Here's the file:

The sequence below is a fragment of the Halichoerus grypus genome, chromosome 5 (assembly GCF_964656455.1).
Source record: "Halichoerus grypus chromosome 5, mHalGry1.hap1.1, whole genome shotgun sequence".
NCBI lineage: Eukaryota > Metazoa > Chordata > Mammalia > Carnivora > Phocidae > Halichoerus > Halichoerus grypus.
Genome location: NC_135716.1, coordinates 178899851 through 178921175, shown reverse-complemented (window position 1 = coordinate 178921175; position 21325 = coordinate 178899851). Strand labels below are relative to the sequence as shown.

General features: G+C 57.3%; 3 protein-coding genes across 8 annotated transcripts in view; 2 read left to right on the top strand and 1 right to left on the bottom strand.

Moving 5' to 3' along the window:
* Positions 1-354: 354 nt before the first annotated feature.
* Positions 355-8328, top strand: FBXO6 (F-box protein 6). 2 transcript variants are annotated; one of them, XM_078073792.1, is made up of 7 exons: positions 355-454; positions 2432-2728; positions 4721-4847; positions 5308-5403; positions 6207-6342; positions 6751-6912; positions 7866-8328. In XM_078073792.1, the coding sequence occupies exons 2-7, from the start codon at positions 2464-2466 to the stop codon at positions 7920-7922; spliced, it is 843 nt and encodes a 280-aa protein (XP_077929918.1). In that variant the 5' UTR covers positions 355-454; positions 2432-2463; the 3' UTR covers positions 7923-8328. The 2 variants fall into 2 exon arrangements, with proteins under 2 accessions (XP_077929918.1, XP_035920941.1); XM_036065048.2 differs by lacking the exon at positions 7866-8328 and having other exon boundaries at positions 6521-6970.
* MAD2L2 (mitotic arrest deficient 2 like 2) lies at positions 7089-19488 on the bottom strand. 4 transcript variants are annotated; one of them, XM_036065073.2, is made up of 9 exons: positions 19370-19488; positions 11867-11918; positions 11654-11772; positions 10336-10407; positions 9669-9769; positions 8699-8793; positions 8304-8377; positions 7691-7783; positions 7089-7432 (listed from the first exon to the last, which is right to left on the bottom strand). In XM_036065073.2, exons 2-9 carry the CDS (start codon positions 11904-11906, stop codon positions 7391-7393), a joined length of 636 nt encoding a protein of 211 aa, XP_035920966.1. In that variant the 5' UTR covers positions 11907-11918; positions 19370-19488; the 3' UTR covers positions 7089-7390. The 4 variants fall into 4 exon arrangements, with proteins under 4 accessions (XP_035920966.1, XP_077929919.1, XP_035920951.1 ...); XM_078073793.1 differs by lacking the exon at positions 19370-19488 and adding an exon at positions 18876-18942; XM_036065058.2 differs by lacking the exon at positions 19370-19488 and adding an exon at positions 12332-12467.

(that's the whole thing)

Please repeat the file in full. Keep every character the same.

The sequence below is a fragment of the Halichoerus grypus genome, chromosome 5 (assembly GCF_964656455.1).
Source record: "Halichoerus grypus chromosome 5, mHalGry1.hap1.1, whole genome shotgun sequence".
NCBI lineage: Eukaryota > Metazoa > Chordata > Mammalia > Carnivora > Phocidae > Halichoerus > Halichoerus grypus.
Genome location: NC_135716.1, coordinates 178899851 through 178921175, shown reverse-complemented (window position 1 = coordinate 178921175; position 21325 = coordinate 178899851). Strand labels below are relative to the sequence as shown.

General features: G+C 57.3%; 3 protein-coding genes across 8 annotated transcripts in view; 2 read left to right on the top strand and 1 right to left on the bottom strand.

Moving 5' to 3' along the window:
* Positions 1-354: 354 nt before the first annotated feature.
* Positions 355-8328, top strand: FBXO6 (F-box protein 6). 2 transcript variants are annotated; one of them, XM_078073792.1, is made up of 7 exons: positions 355-454; positions 2432-2728; positions 4721-4847; positions 5308-5403; positions 6207-6342; positions 6751-6912; positions 7866-8328. In XM_078073792.1, the coding sequence occupies exons 2-7, from the start codon at positions 2464-2466 to the stop codon at positions 7920-7922; spliced, it is 843 nt and encodes a 280-aa protein (XP_077929918.1). In that variant the 5' UTR covers positions 355-454; positions 2432-2463; the 3' UTR covers positions 7923-8328. The 2 variants fall into 2 exon arrangements, with proteins under 2 accessions (XP_077929918.1, XP_035920941.1); XM_036065048.2 differs by lacking the exon at positions 7866-8328 and having other exon boundaries at positions 6521-6970.
* MAD2L2 (mitotic arrest deficient 2 like 2) lies at positions 7089-19488 on the bottom strand. 4 transcript variants are annotated; one of them, XM_036065073.2, is made up of 9 exons: positions 19370-19488; positions 11867-11918; positions 11654-11772; positions 10336-10407; positions 9669-9769; positions 8699-8793; positions 8304-8377; positions 7691-7783; positions 7089-7432 (listed from the first exon to the last, which is right to left on the bottom strand). In XM_036065073.2, exons 2-9 carry the CDS (start codon positions 11904-11906, stop codon positions 7391-7393), a joined length of 636 nt encoding a protein of 211 aa, XP_035920966.1. In that variant the 5' UTR covers positions 11907-11918; positions 19370-19488; the 3' UTR covers positions 7089-7390. The 4 variants fall into 4 exon arrangements, with proteins under 4 accessions (XP_035920966.1, XP_077929919.1, XP_035920951.1 ...); XM_078073793.1 differs by lacking the exon at positions 19370-19488 and adding an exon at positions 18876-18942; XM_036065058.2 differs by lacking the exon at positions 19370-19488 and adding an exon at positions 12332-12467.